By Army Sgt. Charlie Helmholt
139th Mobile Public Affairs Detachment
THEBEPHATSHWA AIR BASE, The Republic of Botswana – Southern Accord 12, a bilateral training operation designed to enhance military capabilities and interoperability between U.S. Forces and the Botswana Defense Force, presented the first opportunity for United States Army Africa to field a command contingency post in Africa.
The CCP acts as the military liaison between U.S. Forces and the U.S. State Department, represented by the Embassy of that particular country. This provides an on-site, governmental voice to guide the military operation.
“When units from multiple organizations and multiple countries come in to accomplish a mission, we provide the overarching command platform that allows us to communicate with those organizations and provide the most timely, accurate and relevant information possible to the Joint Task Force,” said Lt. Col. David Timothy Williams, USARAF CCP commander.
USARAF assists and enhances partner nation security forces so those forces contribute to security, stability and peace in their own nations. Southern Accord 2012 is a U.S. Africa Command-sponsored, U.S. Army Africa-led combined, joint exercise designed to enhance military capabilities and interoperability between U.S. military forces and the BDF.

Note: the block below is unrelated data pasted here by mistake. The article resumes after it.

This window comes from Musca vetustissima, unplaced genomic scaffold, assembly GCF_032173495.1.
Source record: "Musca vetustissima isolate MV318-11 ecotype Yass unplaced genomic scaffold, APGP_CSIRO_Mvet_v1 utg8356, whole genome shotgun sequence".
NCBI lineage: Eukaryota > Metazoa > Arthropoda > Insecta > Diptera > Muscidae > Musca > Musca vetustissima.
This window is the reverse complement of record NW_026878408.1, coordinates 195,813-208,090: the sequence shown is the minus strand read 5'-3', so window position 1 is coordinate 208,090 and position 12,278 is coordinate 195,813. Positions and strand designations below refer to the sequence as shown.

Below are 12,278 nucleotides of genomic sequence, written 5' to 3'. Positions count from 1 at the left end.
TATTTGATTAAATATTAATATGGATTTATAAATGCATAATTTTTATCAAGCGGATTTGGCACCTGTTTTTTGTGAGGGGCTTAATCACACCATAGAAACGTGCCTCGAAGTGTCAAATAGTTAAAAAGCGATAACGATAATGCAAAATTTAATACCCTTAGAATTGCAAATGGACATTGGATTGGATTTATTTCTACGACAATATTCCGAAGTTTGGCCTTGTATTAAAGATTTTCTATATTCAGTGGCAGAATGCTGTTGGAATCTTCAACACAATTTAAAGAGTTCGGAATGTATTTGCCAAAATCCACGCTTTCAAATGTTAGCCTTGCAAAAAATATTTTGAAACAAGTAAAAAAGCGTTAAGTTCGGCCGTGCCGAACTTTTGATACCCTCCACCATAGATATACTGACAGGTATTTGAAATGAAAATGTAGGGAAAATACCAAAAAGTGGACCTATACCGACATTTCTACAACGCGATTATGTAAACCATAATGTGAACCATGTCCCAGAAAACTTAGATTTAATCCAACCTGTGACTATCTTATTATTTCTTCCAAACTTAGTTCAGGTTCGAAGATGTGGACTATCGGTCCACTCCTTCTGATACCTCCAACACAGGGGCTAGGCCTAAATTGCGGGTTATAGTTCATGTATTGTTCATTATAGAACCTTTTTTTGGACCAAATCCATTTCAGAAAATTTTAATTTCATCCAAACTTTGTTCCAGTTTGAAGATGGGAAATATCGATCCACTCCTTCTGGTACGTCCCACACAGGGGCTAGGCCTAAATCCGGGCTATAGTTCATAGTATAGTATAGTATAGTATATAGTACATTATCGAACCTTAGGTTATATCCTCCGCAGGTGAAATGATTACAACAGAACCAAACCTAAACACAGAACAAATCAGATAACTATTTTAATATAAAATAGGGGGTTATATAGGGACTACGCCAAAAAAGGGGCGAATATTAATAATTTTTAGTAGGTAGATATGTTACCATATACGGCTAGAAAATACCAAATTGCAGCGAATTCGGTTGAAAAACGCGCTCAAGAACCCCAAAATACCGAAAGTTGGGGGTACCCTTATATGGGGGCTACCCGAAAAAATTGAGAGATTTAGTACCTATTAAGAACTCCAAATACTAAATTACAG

Deploying the CCP to Africa went off without a hitch, thanks in large part to the training conducted beforehand, said Williams.
“The CCP’s communications were up in 45 minutes, and the CCP was fully operational within four hours,” said Maj. Mark W. Anders, the operations officer for USARAF CCP and a Charlotte, N.C., native.
The main focus of the CCP was confirming their communication package, which allows them to execute the command and control mission from the USARAF command, said Williams. Once communication was confirmed, the CCP’s mission to Botswana became both a successful and historic one.
|Date Posted:||08.14.2012 08:26|
|Location:||THEBEPHATSHWA AIR BASE, BW|
This work, USARAF fields command contingency post for first time in Africa, is free of known copyright restrictions under U.S. copyright law.